The recent cyclone in Burma is estimated to have killed 130,000 people in a few hours but this being capitalism the long term effect of this natural disaster has become a social disaster for thousands of the survivors. Take the case of Daw Aye as reported in The Times (31 May).
"There was the disaster of her fisherman son, drowned at sea in a storm that was never noticed outside of Burma. There was the disaster of widowhood: her husband died six years ago of an illness to which Daw Aye cannot even put a name. Cyclone Nargis at least spared the rest of her family, although it destroyed her newly built wooden house along with 300 of the 500 dwellings in the village of Thaungche, on the Rangoon River. Having survived bereavement, flood and homelessness, Daw Aye is now facing a potent and more insidious enemy: crippling debt. She has six surviving children, and in the months since the cyclone she has had only two handouts from the Burmese authorities, a total of no more than a few pounds of rice."
Her oldest surviving son works as a farmhand for about £10 a month and her adult daughter earns even less mending fishing nets, so in order to feed her family and build an open-fronted shelter of bamboo and palm leaves in which they now live, she was forced to go to a moneylender. She borrowed about £150 but the village money lending terms are 10 per cent or £15 a month, more than her family can earn. She is faced with the choice of hunger or lifelong debt.
Daw Aye's plight is not unique. The latest figures available put the dead and missing at 134,000 and it is estimated that about 750,000 will need long term food aid. This is understandable when it seems that about 280,000 cattle and water buffalo were killed and one million acres of arable land were flooded in southwest Burma. Fish is hardly likely to be counted as a life saver when it is reckoned that 2,649 fishing boats were lost in the storm along with 18,000 fishermen.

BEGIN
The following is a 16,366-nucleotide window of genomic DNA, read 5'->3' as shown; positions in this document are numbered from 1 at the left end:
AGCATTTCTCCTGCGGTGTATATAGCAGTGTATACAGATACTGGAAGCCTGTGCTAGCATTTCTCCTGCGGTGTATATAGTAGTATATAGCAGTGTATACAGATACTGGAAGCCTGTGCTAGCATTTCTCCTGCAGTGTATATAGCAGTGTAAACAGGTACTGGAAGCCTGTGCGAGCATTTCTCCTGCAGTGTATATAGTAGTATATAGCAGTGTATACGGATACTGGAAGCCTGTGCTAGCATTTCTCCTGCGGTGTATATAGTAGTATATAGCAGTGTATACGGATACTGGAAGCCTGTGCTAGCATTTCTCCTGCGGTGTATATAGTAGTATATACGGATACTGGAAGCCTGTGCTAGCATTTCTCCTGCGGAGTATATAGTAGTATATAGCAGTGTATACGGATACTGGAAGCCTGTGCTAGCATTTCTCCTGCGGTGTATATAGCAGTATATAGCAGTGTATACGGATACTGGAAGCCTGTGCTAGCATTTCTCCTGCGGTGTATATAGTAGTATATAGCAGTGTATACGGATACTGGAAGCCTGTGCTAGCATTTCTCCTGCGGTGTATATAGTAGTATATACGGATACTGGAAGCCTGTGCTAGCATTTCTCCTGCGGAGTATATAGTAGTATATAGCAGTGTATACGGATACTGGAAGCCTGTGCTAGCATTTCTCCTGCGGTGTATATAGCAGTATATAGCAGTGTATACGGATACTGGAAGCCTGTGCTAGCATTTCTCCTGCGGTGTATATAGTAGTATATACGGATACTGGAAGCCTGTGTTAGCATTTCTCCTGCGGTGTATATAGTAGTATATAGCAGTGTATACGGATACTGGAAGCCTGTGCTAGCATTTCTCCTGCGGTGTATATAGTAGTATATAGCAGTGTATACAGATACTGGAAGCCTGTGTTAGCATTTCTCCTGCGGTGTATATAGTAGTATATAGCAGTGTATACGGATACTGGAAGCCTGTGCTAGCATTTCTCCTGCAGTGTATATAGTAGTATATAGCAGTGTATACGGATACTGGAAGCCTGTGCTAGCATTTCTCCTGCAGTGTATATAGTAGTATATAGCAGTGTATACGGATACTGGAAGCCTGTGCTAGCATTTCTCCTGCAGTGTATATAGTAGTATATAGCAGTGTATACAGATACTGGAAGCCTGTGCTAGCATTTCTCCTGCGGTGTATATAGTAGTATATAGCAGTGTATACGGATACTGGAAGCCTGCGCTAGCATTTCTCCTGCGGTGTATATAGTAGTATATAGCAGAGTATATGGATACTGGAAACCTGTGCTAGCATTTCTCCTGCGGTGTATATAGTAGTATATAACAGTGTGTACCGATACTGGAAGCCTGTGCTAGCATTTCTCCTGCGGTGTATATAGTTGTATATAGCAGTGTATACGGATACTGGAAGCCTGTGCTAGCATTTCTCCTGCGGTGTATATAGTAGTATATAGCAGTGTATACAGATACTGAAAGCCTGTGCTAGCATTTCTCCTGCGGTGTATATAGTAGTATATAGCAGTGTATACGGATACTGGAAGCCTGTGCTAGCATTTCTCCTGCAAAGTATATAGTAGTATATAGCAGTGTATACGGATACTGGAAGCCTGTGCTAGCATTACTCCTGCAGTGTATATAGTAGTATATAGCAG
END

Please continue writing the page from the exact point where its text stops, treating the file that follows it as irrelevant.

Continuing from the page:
Brother Thu Sita, a monk from Thaungche monastery, said: "It was hard enough to rebuild their houses. Then the problem is finding enough food to eat. People borrow money, they get into debt to feed themselves. And there is so little from outside. All that we can do as monks is to share a little of our food and help them psychologically. But as far as their future goes, they are on their own."
Socialists advocate a completely new society based on production for use not profit, but of course natural disasters like cyclones and earthquake will still occur. The major differences will be that no one will live the hand to mouth existence of Daw Ayre and her fellow villagers. Everyone will work to the best of their ability and take according to their needs. In addition when natural disasters do occur everyone will rush to aid the victims, unlike today where greedy moneylenders exploit their plight and all well-meaning monks can do is offer psychological assistance.